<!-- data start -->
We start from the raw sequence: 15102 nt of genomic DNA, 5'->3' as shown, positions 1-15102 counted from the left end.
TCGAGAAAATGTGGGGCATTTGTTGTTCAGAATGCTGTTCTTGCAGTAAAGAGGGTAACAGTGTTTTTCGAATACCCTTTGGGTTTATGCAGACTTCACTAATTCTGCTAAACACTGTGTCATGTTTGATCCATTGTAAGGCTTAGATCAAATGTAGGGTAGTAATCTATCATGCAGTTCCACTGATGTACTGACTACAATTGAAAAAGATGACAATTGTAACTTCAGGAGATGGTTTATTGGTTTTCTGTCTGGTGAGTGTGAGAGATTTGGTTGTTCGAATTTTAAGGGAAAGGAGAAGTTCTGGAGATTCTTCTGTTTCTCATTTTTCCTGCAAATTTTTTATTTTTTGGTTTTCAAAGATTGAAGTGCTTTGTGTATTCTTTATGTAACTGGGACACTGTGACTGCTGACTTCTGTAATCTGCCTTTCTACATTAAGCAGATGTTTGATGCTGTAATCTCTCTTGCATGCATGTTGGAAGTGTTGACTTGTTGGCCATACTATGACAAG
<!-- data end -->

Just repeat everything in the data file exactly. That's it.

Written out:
We start from the raw sequence: 15102 nt of genomic DNA, 5'->3' as shown, positions 1-15102 counted from the left end.
TCGAGAAAATGTGGGGCATTTGTTGTTCAGAATGCTGTTCTTGCAGTAAAGAGGGTAACAGTGTTTTTCGAATACCCTTTGGGTTTATGCAGACTTCACTAATTCTGCTAAACACTGTGTCATGTTTGATCCATTGTAAGGCTTAGATCAAATGTAGGGTAGTAATCTATCATGCAGTTCCACTGATGTACTGACTACAATTGAAAAAGATGACAATTGTAACTTCAGGAGATGGTTTATTGGTTTTCTGTCTGGTGAGTGTGAGAGATTTGGTTGTTCGAATTTTAAGGGAAAGGAGAAGTTCTGGAGATTCTTCTGTTTCTCATTTTTCCTGCAAATTTTTTATTTTTTGGTTTTCAAAGATTGAAGTGCTTTGTGTATTCTTTATGTAACTGGGACACTGTGACTGCTGACTTCTGTAATCTGCCTTTCTACATTAAGCAGATGTTTGATGCTGTAATCTCTCTTGCATGCATGTTGGAAGTGTTGACTTGTTGGCCATACTATGACAAG